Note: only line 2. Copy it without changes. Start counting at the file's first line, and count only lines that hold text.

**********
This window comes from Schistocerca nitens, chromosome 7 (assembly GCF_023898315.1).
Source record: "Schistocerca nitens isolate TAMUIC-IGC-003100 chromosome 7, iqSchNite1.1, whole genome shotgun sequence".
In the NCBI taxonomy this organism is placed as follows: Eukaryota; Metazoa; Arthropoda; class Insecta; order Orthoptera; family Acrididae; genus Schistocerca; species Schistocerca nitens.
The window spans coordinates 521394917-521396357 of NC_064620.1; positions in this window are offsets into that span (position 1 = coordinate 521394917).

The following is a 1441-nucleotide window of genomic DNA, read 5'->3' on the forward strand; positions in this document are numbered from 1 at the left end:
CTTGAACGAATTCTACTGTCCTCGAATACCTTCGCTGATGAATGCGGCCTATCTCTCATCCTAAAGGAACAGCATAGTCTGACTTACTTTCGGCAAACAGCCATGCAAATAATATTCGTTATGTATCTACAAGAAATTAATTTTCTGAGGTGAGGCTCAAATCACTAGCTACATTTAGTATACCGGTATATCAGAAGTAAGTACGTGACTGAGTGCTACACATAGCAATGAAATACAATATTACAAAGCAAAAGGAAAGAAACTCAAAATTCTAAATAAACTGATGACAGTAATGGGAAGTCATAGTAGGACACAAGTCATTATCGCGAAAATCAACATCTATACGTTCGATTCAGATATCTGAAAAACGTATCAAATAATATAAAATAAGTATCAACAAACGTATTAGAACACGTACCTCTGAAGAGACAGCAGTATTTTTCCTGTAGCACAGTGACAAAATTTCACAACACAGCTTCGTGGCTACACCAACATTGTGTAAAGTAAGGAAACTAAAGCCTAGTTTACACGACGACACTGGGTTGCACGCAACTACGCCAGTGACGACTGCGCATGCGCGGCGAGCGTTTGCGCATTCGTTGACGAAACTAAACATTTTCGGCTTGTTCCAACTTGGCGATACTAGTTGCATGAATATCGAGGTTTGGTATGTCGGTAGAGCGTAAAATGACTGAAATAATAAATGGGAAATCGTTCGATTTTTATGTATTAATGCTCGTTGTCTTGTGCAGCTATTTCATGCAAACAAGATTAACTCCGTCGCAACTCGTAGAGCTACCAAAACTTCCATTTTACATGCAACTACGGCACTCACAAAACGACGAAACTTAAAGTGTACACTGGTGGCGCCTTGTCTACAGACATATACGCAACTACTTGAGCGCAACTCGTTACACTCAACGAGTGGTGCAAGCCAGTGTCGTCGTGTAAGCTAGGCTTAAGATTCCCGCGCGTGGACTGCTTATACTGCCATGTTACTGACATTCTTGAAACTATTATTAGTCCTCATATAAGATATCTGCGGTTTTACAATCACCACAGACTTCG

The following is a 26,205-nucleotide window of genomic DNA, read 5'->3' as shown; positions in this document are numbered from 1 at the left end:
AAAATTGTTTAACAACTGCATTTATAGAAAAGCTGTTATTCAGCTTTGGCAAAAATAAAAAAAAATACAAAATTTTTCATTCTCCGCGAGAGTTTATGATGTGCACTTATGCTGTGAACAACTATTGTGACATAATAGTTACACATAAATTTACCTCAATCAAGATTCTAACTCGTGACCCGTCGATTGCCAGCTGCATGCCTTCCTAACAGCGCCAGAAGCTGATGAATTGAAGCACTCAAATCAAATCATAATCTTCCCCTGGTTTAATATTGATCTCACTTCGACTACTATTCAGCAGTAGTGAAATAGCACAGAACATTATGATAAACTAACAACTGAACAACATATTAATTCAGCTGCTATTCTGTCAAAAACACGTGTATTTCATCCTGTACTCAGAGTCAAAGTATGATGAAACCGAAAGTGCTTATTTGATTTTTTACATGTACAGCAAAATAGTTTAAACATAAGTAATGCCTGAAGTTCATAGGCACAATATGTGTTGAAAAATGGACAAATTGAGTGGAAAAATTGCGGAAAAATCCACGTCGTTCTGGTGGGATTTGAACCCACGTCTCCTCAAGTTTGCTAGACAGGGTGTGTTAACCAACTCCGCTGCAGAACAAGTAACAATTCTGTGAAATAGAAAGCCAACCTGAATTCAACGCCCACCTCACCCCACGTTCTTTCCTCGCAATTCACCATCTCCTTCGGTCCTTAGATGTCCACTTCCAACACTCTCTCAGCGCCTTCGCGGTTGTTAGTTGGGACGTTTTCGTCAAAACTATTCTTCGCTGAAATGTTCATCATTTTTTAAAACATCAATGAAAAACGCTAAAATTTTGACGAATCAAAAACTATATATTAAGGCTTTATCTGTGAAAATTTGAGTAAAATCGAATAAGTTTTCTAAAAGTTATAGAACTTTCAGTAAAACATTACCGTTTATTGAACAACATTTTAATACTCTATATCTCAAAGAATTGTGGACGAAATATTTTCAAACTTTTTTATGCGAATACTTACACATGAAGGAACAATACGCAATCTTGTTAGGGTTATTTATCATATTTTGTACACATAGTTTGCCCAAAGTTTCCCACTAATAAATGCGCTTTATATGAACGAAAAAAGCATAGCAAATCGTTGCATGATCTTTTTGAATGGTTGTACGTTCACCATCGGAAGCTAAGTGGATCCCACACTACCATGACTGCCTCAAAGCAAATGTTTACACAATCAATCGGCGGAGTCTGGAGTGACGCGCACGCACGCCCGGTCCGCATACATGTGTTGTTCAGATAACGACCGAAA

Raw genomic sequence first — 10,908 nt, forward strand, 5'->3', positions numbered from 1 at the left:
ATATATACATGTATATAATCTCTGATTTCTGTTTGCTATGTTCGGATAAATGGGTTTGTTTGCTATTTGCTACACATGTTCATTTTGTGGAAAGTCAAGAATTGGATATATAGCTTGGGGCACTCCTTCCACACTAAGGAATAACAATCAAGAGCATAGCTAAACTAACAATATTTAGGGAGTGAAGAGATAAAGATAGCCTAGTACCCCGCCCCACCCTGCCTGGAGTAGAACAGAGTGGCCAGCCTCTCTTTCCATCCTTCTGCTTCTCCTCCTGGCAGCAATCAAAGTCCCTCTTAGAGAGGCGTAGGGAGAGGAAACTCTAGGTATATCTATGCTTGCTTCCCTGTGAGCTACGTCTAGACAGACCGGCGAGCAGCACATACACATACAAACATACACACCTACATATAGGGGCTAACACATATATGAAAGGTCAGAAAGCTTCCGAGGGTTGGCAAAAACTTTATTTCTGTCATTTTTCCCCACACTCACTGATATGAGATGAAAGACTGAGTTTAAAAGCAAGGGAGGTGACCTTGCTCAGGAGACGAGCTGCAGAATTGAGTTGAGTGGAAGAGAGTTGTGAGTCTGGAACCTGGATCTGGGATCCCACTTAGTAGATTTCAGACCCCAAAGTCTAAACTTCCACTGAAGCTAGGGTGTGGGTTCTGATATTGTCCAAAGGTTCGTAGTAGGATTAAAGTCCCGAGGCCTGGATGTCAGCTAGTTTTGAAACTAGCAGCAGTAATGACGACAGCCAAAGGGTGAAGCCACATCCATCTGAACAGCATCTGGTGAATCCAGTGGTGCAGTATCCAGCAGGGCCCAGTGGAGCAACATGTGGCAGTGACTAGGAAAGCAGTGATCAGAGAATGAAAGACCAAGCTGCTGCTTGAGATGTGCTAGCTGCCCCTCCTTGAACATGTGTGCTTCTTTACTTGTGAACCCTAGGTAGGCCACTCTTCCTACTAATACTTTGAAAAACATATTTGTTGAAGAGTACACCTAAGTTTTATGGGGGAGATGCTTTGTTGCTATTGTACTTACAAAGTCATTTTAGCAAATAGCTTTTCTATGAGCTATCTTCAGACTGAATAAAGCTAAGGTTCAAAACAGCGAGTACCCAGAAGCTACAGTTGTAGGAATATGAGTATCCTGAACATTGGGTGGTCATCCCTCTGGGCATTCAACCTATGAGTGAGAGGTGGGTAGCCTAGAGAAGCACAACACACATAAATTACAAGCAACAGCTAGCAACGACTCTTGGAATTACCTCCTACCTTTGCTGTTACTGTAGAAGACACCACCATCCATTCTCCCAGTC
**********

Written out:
Source record: "Schistocerca nitens isolate TAMUIC-IGC-003100 chromosome 7, iqSchNite1.1, whole genome shotgun sequence".